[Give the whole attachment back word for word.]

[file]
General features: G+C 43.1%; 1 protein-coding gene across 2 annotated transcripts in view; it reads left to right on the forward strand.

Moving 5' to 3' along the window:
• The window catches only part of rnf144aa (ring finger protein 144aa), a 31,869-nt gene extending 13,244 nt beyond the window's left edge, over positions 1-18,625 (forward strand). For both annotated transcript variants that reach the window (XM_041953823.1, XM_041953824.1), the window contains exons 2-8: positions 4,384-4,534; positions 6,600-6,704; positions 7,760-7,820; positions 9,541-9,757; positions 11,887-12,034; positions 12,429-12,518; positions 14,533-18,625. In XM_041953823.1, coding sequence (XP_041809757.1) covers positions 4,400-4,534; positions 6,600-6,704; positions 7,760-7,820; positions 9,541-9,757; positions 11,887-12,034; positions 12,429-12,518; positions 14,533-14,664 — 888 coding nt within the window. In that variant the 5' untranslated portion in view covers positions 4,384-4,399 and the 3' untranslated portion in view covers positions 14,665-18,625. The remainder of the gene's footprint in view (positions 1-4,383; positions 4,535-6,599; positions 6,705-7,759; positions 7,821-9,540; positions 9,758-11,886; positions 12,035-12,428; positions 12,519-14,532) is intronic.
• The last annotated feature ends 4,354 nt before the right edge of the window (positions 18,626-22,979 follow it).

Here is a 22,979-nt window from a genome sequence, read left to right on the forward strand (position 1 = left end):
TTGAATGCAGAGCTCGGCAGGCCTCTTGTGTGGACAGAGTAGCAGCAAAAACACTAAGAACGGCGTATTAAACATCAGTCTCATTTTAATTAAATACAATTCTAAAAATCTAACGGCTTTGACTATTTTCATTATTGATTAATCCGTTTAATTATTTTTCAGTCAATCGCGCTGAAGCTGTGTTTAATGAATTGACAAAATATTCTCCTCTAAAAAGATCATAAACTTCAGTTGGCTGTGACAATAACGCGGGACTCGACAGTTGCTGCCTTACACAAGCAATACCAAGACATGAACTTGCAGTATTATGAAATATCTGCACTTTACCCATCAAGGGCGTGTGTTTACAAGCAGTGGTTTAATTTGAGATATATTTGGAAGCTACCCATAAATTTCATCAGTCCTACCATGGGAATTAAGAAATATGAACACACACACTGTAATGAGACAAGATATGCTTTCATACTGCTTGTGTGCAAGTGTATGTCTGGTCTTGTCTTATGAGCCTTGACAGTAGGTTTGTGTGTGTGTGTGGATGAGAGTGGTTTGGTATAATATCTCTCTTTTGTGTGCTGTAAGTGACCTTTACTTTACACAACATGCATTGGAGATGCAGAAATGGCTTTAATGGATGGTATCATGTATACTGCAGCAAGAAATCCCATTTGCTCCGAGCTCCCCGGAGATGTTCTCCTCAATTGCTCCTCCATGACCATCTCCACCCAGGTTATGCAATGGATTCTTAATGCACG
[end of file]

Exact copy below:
General features: G+C 43.1%; 1 protein-coding gene across 2 annotated transcripts in view; it reads left to right on the forward strand.

Moving 5' to 3' along the window:
• The window catches only part of rnf144aa (ring finger protein 144aa), a 31,869-nt gene extending 13,244 nt beyond the window's left edge, over positions 1-18,625 (forward strand). For both annotated transcript variants that reach the window (XM_041953823.1, XM_041953824.1), the window contains exons 2-8: positions 4,384-4,534; positions 6,600-6,704; positions 7,760-7,820; positions 9,541-9,757; positions 11,887-12,034; positions 12,429-12,518; positions 14,533-18,625. In XM_041953823.1, coding sequence (XP_041809757.1) covers positions 4,400-4,534; positions 6,600-6,704; positions 7,760-7,820; positions 9,541-9,757; positions 11,887-12,034; positions 12,429-12,518; positions 14,533-14,664 — 888 coding nt within the window. In that variant the 5' untranslated portion in view covers positions 4,384-4,399 and the 3' untranslated portion in view covers positions 14,665-18,625. The remainder of the gene's footprint in view (positions 1-4,383; positions 4,535-6,599; positions 6,705-7,759; positions 7,821-9,540; positions 9,758-11,886; positions 12,035-12,428; positions 12,519-14,532) is intronic.
• The last annotated feature ends 4,354 nt before the right edge of the window (positions 18,626-22,979 follow it).

Here is a 22,979-nt window from a genome sequence, read left to right on the forward strand (position 1 = left end):
TTGAATGCAGAGCTCGGCAGGCCTCTTGTGTGGACAGAGTAGCAGCAAAAACACTAAGAACGGCGTATTAAACATCAGTCTCATTTTAATTAAATACAATTCTAAAAATCTAACGGCTTTGACTATTTTCATTATTGATTAATCCGTTTAATTATTTTTCAGTCAATCGCGCTGAAGCTGTGTTTAATGAATTGACAAAATATTCTCCTCTAAAAAGATCATAAACTTCAGTTGGCTGTGACAATAACGCGGGACTCGACAGTTGCTGCCTTACACAAGCAATACCAAGACATGAACTTGCAGTATTATGAAATATCTGCACTTTACCCATCAAGGGCGTGTGTTTACAAGCAGTGGTTTAATTTGAGATATATTTGGAAGCTACCCATAAATTTCATCAGTCCTACCATGGGAATTAAGAAATATGAACACACACACTGTAATGAGACAAGATATGCTTTCATACTGCTTGTGTGCAAGTGTATGTCTGGTCTTGTCTTATGAGCCTTGACAGTAGGTTTGTGTGTGTGTGTGGATGAGAGTGGTTTGGTATAATATCTCTCTTTTGTGTGCTGTAAGTGACCTTTACTTTACACAACATGCATTGGAGATGCAGAAATGGCTTTAATGGATGGTATCATGTATACTGCAGCAAGAAATCCCATTTGCTCCGAGCTCCCCGGAGATGTTCTCCTCAATTGCTCCTCCATGACCATCTCCACCCAGGTTATGCAATGGATTCTTAATGCACG